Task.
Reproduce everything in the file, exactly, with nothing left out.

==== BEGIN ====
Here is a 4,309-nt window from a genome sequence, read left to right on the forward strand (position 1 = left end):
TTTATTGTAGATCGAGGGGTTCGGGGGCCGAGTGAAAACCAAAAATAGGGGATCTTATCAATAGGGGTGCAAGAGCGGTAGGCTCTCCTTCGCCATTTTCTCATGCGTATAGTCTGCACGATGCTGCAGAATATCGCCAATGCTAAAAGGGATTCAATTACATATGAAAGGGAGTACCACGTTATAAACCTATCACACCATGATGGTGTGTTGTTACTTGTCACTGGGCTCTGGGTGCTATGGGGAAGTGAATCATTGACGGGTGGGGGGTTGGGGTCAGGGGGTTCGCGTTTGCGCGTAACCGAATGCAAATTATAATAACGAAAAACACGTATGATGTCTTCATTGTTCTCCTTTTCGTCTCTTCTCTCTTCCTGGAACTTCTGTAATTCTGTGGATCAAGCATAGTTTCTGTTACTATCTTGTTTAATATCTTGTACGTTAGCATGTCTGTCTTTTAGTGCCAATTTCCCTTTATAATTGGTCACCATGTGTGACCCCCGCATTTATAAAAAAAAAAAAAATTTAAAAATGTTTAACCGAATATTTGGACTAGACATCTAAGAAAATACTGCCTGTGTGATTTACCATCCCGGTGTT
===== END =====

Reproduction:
Here is a 4,309-nt window from a genome sequence, read left to right on the forward strand (position 1 = left end):
TTTATTGTAGATCGAGGGGTTCGGGGGCCGAGTGAAAACCAAAAATAGGGGATCTTATCAATAGGGGTGCAAGAGCGGTAGGCTCTCCTTCGCCATTTTCTCATGCGTATAGTCTGCACGATGCTGCAGAATATCGCCAATGCTAAAAGGGATTCAATTACATATGAAAGGGAGTACCACGTTATAAACCTATCACACCATGATGGTGTGTTGTTACTTGTCACTGGGCTCTGGGTGCTATGGGGAAGTGAATCATTGACGGGTGGGGGGTTGGGGTCAGGGGGTTCGCGTTTGCGCGTAACCGAATGCAAATTATAATAACGAAAAACACGTATGATGTCTTCATTGTTCTCCTTTTCGTCTCTTCTCTCTTCCTGGAACTTCTGTAATTCTGTGGATCAAGCATAGTTTCTGTTACTATCTTGTTTAATATCTTGTACGTTAGCATGTCTGTCTTTTAGTGCCAATTTCCCTTTATAATTGGTCACCATGTGTGACCCCCGCATTTATAAAAAAAAAAAAAATTTAAAAATGTTTAACCGAATATTTGGACTAGACATCTAAGAAAATACTGCCTGTGTGATTTACCATCCCGGTGTT